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time, and at the same time the three is “the One that has become knowable.”127 Thus the threefold birth in this fairy tale could well be interpreted as the birth of a divine child, but with the additional nuance that this new divine child manifests itself three times, that is, by taking form within the earthly time flow. This makes these boys close to the Mercurius triunus, whom Jung interpreted as a correspondentia or analogia Christi in physical nature.128 In “The Green Maiden,” the three boys are the sons of the king and of the golden stag, which latter clearly suggests Mercurius. When in “Mary’s Child” the heroine sees the Holy Trinity in the forbidden chamber, the finger with which she touches their splendor is turned into gold. Could we perhaps draw the conclusion that in the destiny of the godchild something is repeated here that was prefigured in the destiny of her godmother, the domina creaturae and mother of the Trinity? Also the three little sons of Mary’s Child, while they are dwelling with Mary in the beyond, play with the globe of the world! It is as though the three boys represented an earthly reflection of the “metaphysical” trinity. This can also be connected with a charm for the protection of their flocks spoken by the dairymen of Uri in the springtime, in which the Trinity also takes the form of three boys:129 “The dear cattle walk, over many days and through the year, over many ditches. I hope and trust that there they meet the three boys. The first is God the Father, the second God the Son, and the third is God the Holy Spirit, who watch over my cattle for me. . . .”130 Drawing the Trinity symbol in and down into such an earthly, human form compensates for a perception of the Godhead in which it is set too far “out there,” too far away in some metaphysical realm, in such a way that human relations to it are in danger of getting lost. By contrast, in the motif of the three boys an interiorization of the contents of Christian belief may be anticipated, similar in some respects to that hinted at in the works of the Romantics and to that made possible by Jung’s psychological understanding of the religious symbol. But this development in which the Christian God image becomes real and understandable within the inner psyche could represent only the first step, on the basis of which the problems of darkness, evil, and the fourth element can first be posed in a real way. However, it is just this last problem that our fairy tale does not go so far as to resolve, for we do not learn where the woman goes, nor do we find out anything about the one who cursed her. This incompleteness of the tale’s lysis is connected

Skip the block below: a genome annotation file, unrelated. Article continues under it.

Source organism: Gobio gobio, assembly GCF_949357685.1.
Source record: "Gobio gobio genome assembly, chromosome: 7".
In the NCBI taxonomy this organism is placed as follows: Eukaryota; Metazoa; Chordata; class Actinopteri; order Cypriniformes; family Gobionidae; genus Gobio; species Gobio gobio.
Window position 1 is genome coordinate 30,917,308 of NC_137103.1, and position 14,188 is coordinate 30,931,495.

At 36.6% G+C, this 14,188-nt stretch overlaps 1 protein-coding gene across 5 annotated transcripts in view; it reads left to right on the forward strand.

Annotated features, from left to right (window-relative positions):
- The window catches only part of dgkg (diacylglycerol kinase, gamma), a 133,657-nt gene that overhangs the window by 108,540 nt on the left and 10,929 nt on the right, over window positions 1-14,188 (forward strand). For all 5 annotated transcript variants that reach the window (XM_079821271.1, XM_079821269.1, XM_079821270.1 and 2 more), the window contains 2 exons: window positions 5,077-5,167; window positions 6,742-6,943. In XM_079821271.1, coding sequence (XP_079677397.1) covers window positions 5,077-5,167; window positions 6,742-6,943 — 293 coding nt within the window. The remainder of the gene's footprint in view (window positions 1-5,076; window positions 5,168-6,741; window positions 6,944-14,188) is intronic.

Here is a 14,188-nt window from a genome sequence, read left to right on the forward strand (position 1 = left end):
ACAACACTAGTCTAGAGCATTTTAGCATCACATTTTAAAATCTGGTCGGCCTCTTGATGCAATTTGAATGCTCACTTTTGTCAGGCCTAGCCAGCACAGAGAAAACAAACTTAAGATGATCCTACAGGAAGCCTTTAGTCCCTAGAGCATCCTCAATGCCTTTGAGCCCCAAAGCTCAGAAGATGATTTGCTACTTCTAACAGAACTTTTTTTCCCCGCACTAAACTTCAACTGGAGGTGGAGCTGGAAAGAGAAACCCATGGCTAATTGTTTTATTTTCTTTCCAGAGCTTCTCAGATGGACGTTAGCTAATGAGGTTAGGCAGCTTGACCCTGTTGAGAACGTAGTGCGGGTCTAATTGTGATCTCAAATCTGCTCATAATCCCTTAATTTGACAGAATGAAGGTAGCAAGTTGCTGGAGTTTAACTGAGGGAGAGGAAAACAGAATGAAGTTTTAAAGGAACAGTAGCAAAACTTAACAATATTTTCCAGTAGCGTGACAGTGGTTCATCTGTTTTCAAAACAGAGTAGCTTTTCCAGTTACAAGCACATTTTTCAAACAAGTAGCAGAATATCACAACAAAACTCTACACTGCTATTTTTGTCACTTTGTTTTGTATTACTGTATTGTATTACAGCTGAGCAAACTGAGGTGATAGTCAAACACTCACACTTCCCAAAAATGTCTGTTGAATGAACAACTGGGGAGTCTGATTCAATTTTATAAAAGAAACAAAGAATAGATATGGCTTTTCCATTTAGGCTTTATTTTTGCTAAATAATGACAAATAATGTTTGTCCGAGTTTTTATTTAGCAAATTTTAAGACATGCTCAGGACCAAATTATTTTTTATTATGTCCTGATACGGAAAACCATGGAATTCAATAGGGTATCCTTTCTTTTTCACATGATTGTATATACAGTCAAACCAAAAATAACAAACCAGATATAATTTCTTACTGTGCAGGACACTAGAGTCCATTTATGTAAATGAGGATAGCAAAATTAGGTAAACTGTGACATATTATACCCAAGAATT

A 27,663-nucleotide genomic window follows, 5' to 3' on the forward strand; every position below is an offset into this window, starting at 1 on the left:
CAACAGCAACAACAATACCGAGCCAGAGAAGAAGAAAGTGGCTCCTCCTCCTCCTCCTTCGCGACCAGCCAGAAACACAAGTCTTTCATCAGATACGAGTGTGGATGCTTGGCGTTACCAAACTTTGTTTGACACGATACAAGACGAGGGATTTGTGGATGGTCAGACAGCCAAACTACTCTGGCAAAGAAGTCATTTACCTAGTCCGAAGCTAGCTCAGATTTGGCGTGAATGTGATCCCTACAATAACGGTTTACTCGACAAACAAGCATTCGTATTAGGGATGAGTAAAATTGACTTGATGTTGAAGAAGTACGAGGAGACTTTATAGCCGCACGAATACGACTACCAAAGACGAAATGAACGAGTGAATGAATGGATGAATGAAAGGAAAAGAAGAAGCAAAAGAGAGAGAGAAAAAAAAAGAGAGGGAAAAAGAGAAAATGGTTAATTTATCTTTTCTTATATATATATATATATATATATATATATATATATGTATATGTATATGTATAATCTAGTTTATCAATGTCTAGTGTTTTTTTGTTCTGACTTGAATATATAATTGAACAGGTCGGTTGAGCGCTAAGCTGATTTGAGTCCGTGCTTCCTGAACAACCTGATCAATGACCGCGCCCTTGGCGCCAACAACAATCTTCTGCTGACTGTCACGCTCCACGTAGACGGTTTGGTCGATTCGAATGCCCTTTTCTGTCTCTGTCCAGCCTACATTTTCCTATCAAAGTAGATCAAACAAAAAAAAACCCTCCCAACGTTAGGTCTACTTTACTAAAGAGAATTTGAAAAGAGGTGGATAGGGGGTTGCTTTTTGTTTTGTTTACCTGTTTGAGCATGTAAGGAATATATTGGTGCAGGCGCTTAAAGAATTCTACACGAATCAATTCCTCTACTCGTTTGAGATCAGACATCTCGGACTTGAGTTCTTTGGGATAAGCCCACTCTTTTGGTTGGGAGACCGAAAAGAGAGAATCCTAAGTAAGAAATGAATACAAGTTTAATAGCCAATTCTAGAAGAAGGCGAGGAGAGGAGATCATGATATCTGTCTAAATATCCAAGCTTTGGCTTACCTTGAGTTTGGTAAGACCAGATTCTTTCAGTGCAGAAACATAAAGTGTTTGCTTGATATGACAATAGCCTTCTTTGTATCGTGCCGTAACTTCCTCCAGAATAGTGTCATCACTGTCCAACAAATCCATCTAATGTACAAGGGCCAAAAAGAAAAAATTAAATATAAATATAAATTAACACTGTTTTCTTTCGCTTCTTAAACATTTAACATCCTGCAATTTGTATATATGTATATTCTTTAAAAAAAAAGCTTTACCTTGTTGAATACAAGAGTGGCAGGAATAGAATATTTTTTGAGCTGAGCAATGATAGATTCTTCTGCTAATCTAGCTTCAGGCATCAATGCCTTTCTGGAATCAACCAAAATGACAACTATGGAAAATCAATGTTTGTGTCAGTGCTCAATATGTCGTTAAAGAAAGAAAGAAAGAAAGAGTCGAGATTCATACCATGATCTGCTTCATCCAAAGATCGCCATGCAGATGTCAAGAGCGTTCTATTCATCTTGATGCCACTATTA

Profile for Lewis Lafontaine

Marie - Louise Von Franz - Archetypal Dimensions of the Psyche -  

Marie - Louise Von Franz - Archetypal Dimensions of the Psyche -  

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